``The most prudent thing is to go in with very little trust,'' says Brigadier General Roland Lajoie, OSIA director.
Now that the INF pact is in effect, the Soviets are to notify the US at least 16 hours before they arrive for each inspection. After they arrive at one of two designated entry points - San Francisco or Washington, DC - their US hosts have 9 hours to fly them where they want to go.
Gate 1 at Dulles Airport will be the Washington facility used to shuttle Soviets. At the far end of the terminal, it will afford them a brief glance of the gift shop's capitalist glories before they board a US Air Force jet for their destination.
Redstone Arsenal is likely to be one of their next visits. They will taxi to a stop at the base's airfield and immediately be transported to a room where they will be given a base overview for one hour. Then inspection begins.
The Soviets have a total of 24 hours (extendable to 32 by mutual agreement) to spend on-site. They can stop for food at the officers' club (no borscht - they have to eat what's on the menu) and can sleep at any time. Social events and trips to the PX are not planned. At all times, even when asleep, the Soviets will be under US escort.
```Guard' is a harsh word,'' says General Lajoie.
When being driven back and forth to inspectable areas, they will be taken down roads that afford them the least possible chance of glimpsing things they're not supposed to see. In practice this means vans will race back and forth on back roads as if slaloming toward their destinations, while main road traffic looks on, puzzled.
For the most part, the four inspectable sites at Redstone appear more likely to be involved with soybean storage than with nuclear weapons. They are comprised of storage yards, a repair and training facility, and an environmental lab where equipment is subjected to weather extremes.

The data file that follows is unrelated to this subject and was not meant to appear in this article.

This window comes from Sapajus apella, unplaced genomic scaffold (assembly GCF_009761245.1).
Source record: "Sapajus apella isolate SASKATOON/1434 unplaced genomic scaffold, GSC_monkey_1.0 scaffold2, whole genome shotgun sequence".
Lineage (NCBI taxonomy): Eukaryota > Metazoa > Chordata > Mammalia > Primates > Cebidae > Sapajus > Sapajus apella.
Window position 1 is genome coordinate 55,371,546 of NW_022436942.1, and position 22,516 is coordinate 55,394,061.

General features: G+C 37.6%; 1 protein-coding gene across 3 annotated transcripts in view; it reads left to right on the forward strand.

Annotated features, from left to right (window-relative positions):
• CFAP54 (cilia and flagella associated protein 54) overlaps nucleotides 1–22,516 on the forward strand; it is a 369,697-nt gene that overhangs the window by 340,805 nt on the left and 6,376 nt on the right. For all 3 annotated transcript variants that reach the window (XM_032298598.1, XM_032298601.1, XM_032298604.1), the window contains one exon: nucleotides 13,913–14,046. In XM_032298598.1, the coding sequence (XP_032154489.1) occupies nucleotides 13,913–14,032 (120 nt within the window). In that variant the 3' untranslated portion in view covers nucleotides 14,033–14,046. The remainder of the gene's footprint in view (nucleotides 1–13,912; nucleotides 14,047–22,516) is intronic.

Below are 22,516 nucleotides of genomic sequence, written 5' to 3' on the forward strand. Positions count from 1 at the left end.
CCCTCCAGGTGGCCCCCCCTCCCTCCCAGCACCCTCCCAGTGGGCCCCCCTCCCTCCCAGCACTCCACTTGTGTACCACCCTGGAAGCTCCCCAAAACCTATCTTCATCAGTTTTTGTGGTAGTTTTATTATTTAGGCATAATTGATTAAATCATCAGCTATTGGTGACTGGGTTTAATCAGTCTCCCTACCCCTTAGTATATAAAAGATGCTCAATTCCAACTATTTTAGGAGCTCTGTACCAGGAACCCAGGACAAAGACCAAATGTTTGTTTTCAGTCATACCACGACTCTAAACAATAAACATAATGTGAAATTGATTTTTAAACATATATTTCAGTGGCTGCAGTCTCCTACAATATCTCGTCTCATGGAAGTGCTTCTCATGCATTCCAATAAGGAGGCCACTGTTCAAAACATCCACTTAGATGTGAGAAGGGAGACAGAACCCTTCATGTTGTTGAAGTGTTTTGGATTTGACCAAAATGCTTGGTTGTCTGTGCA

Only a handful of treaty-limited items remain at Redstone, according to OSIA officials. The day's visit revealed perhaps half a dozen launchers, which vaguely resemble hook-and-ladder trucks painted green, some dummy rocket motors, and a handful of real live motor segments. There are no nuclear warheads on base.
The Soviets are allowed to take photographs of anything they think might be a treaty-limited item. At the end of their visit, both they and their US hosts are to write reports detailing what their teams found.
In an attempt to join the spirit of the moment, I did during my Redstone visit try something of a Pershing hunt, to see if any parts were spirited away. A suspicious pile of bagged material turned out to be carbon black, which I suppose will come out of that shirt eventually.
Escorts assured me that those forklifts were not transporters in disguise, and the officers' club restaurant seemed clean, though I was hustled out before dessert and thus am not really sure.
The folks at Redstone will have to get used to being scrutinized. After baseline visits are over, the Soviets will have the right to make spot challenge inspections at US facilities for the next 13 years.
Will the Soviets be able to scoop up any secrets on the side while here?
``We're professionals. We don't just allow things to be seen,'' sniffs Col. Hurst of the US Missile Command.